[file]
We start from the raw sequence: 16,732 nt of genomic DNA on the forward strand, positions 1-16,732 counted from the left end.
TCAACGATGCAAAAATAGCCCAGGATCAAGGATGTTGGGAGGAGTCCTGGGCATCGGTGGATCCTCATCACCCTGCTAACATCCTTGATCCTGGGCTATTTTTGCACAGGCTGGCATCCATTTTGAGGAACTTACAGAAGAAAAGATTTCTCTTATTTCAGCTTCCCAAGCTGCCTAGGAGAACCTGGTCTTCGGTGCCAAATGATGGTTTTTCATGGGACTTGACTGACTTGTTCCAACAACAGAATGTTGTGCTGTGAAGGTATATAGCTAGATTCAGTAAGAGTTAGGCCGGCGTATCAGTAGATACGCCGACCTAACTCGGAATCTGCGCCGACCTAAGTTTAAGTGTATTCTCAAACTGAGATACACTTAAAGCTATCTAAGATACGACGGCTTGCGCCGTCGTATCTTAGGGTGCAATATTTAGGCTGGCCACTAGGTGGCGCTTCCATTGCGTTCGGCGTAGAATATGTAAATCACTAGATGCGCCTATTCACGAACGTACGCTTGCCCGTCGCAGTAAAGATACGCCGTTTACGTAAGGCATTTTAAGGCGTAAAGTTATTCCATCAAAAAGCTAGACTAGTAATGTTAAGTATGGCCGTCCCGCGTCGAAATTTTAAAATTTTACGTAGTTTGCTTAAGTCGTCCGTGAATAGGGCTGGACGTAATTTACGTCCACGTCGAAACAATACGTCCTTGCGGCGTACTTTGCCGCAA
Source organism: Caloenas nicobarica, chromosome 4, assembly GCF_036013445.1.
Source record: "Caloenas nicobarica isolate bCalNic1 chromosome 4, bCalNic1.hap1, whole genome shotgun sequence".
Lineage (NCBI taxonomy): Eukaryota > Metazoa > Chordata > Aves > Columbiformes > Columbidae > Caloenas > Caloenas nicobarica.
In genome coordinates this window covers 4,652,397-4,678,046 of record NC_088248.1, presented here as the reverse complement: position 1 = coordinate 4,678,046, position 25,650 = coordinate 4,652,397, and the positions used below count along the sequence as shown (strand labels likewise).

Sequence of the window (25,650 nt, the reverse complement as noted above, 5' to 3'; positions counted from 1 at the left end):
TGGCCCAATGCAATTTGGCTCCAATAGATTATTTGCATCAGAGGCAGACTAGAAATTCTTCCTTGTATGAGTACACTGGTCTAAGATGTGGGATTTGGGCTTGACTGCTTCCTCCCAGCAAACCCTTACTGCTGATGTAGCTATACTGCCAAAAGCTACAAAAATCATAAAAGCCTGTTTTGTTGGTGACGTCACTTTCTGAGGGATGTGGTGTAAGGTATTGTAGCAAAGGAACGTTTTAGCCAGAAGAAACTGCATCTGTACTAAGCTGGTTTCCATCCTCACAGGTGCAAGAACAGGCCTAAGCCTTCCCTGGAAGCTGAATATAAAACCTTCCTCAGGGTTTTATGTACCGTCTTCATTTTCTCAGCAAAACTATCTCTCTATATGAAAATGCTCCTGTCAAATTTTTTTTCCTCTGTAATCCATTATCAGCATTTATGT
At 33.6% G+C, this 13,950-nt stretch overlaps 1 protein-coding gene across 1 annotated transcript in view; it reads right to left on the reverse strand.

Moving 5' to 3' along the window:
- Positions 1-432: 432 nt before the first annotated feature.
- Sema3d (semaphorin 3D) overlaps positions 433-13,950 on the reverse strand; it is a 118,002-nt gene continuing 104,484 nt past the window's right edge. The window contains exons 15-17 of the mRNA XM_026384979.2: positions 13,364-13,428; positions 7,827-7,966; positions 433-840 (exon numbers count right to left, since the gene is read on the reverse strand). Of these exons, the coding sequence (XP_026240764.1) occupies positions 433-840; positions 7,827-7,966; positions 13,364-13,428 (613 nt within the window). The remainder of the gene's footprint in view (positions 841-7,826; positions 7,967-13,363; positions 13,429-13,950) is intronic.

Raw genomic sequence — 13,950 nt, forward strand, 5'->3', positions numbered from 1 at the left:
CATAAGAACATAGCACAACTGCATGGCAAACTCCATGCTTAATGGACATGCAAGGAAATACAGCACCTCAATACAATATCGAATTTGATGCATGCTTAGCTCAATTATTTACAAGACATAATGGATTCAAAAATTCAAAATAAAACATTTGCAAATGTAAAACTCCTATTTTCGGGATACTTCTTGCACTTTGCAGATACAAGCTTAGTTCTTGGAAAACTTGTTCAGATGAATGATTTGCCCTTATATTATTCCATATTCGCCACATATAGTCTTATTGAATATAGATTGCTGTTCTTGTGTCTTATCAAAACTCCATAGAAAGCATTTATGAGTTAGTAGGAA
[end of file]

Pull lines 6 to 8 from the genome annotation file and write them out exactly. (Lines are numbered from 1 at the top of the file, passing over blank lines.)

In genome coordinates this window covers 4,652,397-4,678,046 of record NC_088248.1, presented here as the reverse complement: position 1 = coordinate 4,678,046, position 25,650 = coordinate 4,652,397, and the positions used below count along the sequence as shown (strand labels likewise).

Sequence of the window (25,650 nt, the reverse complement as noted above, 5' to 3'; positions counted from 1 at the left end):
TGGCCCAATGCAATTTGGCTCCAATAGATTATTTGCATCAGAGGCAGACTAGAAATTCTTCCTTGTATGAGTACACTGGTCTAAGATGTGGGATTTGGGCTTGACTGCTTCCTCCCAGCAAACCCTTACTGCTGATGTAGCTATACTGCCAAAAGCTACAAAAATCATAAAAGCCTGTTTTGTTGGTGACGTCACTTTCTGAGGGATGTGGTGTAAGGTATTGTAGCAAAGGAACGTTTTAGCCAGAAGAAACTGCATCTGTACTAAGCTGGTTTCCATCCTCACAGGTGCAAGAACAGGCCTAAGCCTTCCCTGGAAGCTGAATATAAAACCTTCCTCAGGGTTTTATGTACCGTCTTCATTTTCTCAGCAAAACTATCTCTCTATATGAAAATGCTCCTGTCAAATTTTTTTTCCTCTGTAATCCATTATCAGCATTTATGT